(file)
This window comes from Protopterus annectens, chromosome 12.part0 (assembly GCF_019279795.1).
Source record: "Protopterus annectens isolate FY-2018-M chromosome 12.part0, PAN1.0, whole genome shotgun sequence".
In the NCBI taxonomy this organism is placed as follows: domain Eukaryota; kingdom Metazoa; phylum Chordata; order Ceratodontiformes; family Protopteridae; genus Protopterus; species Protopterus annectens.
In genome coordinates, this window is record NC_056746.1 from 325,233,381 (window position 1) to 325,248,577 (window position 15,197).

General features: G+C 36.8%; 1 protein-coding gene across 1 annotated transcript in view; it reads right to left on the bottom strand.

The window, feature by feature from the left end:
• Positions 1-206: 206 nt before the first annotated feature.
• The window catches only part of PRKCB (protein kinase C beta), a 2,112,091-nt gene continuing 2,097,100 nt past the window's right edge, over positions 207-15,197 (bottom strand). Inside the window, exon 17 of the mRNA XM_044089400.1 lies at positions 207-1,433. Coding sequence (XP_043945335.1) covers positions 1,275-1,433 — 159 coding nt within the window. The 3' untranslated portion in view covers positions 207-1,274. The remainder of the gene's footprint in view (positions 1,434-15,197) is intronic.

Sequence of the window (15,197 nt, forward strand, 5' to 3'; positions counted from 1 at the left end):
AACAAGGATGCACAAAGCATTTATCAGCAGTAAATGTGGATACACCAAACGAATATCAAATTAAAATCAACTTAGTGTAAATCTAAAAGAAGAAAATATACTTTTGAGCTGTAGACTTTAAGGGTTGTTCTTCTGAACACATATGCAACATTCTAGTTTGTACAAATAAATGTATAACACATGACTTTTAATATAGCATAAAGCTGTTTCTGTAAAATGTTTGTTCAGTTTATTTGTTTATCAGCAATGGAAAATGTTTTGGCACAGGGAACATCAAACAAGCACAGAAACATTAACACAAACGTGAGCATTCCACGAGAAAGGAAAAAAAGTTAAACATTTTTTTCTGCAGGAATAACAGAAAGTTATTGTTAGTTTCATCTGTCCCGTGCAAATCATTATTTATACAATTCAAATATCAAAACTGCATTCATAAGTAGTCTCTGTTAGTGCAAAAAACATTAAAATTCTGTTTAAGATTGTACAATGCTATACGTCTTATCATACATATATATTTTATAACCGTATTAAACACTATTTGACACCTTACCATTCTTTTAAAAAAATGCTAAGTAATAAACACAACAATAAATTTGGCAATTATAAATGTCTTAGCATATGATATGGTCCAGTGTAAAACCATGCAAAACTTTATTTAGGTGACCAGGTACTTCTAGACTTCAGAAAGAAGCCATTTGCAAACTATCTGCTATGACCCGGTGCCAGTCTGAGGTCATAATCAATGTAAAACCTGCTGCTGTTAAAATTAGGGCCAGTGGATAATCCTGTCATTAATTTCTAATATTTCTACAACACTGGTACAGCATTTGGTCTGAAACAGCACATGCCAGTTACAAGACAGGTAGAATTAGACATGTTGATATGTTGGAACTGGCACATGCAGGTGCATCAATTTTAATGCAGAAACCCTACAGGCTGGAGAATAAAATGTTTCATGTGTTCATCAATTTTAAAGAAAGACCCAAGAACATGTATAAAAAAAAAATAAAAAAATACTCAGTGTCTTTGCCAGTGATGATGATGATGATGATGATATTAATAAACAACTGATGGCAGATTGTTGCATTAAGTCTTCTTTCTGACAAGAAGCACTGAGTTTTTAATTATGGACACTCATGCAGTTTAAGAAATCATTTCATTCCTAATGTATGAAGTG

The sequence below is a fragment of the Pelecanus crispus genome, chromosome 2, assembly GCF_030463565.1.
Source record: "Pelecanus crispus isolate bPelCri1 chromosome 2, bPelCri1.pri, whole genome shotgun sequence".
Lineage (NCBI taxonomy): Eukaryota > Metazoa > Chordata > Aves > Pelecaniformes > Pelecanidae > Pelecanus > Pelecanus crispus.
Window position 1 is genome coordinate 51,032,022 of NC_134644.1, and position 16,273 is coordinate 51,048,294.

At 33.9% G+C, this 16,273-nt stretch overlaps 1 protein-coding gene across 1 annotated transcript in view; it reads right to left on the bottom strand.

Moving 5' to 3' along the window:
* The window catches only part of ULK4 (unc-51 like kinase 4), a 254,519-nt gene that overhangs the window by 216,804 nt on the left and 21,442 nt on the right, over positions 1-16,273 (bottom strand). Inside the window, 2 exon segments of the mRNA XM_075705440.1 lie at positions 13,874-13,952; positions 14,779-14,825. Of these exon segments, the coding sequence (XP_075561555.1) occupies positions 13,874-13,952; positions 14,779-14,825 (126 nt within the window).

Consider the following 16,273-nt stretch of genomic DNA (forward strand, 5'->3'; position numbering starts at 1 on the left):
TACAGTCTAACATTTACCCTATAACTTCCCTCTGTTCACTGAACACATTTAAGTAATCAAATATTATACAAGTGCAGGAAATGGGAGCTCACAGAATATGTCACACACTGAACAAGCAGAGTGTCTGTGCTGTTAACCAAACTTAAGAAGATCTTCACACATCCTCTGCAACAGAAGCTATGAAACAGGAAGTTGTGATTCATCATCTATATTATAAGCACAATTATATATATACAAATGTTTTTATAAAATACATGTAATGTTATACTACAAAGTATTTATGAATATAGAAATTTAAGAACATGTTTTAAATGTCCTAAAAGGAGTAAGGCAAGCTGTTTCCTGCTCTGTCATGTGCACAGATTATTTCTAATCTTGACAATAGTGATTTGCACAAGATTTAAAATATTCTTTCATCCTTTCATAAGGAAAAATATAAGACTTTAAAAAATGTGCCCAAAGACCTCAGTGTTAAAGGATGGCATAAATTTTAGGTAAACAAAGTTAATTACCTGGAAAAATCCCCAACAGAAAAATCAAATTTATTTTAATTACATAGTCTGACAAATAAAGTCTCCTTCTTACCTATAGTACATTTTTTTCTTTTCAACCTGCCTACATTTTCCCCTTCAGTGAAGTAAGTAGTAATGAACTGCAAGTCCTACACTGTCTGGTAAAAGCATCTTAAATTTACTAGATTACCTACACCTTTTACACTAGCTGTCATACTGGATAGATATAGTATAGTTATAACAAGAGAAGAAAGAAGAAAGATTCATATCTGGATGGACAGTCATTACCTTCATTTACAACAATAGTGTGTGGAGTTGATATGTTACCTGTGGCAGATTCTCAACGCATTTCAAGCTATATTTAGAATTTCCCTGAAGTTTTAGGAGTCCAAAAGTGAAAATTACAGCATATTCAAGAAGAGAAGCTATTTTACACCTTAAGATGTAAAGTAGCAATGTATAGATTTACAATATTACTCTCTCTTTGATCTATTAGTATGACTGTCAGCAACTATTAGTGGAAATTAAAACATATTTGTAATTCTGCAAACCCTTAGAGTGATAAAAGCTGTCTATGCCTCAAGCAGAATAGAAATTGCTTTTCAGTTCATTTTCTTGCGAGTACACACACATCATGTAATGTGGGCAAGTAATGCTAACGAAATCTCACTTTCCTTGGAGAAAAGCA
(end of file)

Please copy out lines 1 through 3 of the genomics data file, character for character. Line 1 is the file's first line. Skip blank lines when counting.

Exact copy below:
This window comes from Protopterus annectens, chromosome 12.part0 (assembly GCF_019279795.1).
Source record: "Protopterus annectens isolate FY-2018-M chromosome 12.part0, PAN1.0, whole genome shotgun sequence".
In the NCBI taxonomy this organism is placed as follows: domain Eukaryota; kingdom Metazoa; phylum Chordata; order Ceratodontiformes; family Protopteridae; genus Protopterus; species Protopterus annectens.